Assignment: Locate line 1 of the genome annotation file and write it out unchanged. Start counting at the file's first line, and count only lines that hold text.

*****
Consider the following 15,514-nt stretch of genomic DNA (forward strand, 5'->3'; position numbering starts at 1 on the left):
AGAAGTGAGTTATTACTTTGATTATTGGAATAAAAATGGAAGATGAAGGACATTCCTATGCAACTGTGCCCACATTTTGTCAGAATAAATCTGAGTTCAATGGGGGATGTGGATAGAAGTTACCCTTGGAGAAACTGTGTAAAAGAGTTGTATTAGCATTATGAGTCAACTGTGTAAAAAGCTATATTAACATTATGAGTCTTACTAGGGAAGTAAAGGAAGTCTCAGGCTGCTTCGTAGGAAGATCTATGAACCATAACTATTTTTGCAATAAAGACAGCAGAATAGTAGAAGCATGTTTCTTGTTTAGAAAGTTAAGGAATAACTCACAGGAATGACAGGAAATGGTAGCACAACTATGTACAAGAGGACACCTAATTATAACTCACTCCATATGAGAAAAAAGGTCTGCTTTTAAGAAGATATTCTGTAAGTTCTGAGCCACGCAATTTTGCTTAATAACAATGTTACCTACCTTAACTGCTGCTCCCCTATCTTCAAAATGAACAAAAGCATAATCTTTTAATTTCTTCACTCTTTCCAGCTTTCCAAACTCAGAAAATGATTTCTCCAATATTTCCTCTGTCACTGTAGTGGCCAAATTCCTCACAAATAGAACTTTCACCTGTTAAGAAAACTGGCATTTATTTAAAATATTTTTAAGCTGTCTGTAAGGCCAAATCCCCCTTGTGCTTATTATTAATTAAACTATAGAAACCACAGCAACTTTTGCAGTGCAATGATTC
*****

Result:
Consider the following 15,514-nt stretch of genomic DNA (forward strand, 5'->3'; position numbering starts at 1 on the left):